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Numismatists – the scholars who study coins – refer to the ‘front’ side of the coin, which usually features the head of a person or god, as the ‘obverse,’ and the ‘back’ side as the ‘reverse.’

On the obverse of this silver coin, a bust of the king faces to the left. He has a long beard rendered with vertical lines, and wears a diadem (the headband worn by victorious athletes in ancient Greece). He also wears a torque or necklace around his neck. He has curly hair, rendered as two circular groups of dots, one of top of his head and the other at the back of his head. His large eye is represented by a raised dot between two thick lines which serve as his eyelid. A border of dots surrounds the image.

The reverse shows a seated man facing right. He wears striped sleeves and trousers under a cloak, as well as a diadem, of which only the ends are visible at the back of his head. In his hand he holds a bow with the bowstring upwards. A cross and horizontal line beneath him and a vertical line bisected four times seem to represent a high-backed throne on which he is seated. In front of him is a monogram, perhaps containing the Greek letters A and T; this may indicate that the coin was minted at Ecbatana (modern Hamadan, in western Iran). A largely illegible Greek inscription surrounds the man. On the basis of the recognizable letter forms and comparison with inscriptions on earlier Parthian coins, it is probably intended to read "of the king of kings Arsaces the generous, just, renowned and Greek-loving."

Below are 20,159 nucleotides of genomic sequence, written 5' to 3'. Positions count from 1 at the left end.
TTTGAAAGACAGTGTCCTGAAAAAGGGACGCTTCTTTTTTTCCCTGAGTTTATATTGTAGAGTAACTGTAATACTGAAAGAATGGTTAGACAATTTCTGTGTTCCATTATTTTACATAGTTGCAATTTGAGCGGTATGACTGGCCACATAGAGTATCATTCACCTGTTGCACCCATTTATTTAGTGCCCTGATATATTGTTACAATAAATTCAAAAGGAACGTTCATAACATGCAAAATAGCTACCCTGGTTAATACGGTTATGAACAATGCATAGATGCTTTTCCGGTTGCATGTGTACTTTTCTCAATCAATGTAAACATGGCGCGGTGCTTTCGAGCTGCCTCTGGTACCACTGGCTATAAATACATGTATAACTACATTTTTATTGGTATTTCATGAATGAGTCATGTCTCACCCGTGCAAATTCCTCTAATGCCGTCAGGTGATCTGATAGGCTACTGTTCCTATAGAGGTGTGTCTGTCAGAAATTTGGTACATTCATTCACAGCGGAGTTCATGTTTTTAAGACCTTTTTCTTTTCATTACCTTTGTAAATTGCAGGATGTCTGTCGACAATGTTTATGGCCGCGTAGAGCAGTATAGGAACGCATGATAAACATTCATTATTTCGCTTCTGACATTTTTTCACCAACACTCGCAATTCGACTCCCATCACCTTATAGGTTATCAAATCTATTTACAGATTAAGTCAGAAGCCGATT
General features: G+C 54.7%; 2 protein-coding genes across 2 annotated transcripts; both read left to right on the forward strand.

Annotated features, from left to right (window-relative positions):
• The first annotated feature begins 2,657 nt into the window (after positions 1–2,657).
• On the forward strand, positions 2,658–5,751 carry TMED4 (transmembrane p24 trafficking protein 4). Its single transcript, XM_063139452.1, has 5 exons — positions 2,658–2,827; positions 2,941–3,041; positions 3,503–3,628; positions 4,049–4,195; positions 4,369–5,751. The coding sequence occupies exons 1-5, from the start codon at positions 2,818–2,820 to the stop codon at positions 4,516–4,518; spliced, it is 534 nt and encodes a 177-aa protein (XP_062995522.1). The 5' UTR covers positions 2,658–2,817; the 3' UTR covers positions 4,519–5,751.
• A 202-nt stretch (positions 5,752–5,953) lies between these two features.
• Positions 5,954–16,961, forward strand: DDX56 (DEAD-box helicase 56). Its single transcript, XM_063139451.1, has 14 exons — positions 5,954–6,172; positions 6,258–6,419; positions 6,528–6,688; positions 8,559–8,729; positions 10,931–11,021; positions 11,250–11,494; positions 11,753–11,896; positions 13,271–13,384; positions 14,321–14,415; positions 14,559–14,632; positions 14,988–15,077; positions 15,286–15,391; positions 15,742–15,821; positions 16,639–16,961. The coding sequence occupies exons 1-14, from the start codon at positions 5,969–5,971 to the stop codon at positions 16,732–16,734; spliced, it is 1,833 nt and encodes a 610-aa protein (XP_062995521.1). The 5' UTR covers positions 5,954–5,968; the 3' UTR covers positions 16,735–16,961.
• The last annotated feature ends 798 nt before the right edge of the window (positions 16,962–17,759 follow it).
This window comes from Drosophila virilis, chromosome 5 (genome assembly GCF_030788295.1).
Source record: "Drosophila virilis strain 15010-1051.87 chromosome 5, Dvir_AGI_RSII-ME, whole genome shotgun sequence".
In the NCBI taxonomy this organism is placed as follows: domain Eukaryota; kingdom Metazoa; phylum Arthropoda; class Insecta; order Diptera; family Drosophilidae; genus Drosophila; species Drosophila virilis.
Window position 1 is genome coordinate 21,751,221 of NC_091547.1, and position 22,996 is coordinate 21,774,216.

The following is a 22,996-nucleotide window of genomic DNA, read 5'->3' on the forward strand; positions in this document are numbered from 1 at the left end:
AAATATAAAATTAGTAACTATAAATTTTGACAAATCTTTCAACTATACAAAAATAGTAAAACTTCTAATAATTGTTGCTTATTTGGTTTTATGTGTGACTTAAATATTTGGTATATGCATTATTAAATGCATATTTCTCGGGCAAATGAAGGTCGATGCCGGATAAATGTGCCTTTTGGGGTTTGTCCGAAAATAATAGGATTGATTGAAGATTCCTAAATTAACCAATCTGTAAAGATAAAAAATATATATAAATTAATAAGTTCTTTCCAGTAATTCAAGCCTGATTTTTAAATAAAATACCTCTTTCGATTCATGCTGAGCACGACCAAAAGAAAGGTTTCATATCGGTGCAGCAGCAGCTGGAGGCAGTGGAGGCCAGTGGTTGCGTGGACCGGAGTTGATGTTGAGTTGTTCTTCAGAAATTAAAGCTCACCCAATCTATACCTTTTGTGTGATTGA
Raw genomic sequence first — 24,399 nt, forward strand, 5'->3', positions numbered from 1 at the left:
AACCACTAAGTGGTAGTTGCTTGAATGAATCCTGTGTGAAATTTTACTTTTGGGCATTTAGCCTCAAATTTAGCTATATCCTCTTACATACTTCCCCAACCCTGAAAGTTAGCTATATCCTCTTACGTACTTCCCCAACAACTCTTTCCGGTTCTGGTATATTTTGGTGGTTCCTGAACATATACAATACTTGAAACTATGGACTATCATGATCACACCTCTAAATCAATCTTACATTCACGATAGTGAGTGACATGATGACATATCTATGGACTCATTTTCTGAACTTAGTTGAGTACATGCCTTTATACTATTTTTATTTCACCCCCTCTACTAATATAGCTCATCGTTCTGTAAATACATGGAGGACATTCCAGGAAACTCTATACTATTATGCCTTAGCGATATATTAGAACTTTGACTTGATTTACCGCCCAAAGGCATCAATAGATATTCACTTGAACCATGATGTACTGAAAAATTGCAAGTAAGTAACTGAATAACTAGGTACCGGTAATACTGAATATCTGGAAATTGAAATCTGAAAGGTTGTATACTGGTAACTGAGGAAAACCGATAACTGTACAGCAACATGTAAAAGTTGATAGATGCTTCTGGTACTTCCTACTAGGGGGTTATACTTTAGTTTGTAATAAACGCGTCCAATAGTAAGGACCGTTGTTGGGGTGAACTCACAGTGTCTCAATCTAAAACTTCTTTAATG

This coin was struck by the Parthian king Osroes (reigned ca. A.D. 110-129?). The king on the obverse is probably meant to be Osroes himself, wearing a diadem as a symbol of victory. The identity of the figure on the reverse is unknown; perhaps it is an idealized Parthian king, depicted as an archer. The figure of the archer is quite stylized, in contrast to earlier Parthian coins where it is more closely modeled on the image of Apollo that appears on early Seleucid coins. The head of the king on the obverse also exhibits some stylization, such as in the schematic rendering of the eye and beard. It seems that sometime during the first century A.D. the Parthians rejected Seleucid stylistic models altogether, in favor of this more schematic rendering.

The inscription on the reverse is almost entirely illegible, as are most inscriptions on Parthian coins after ca. A.D. 100. If interpreted correctly, this inscription names the first ruler of the empire Arsaces I (reigned ca. 247–217 B.C.), rather than the current ruler. It may be a reference to the dynasty founded by Arsaces, or perhaps the seated archer is meant to represent him. It is also possible that all Parthian kings were called ‘Arsaces’ as a title or throne name.

Drachm, Silver, Parthian

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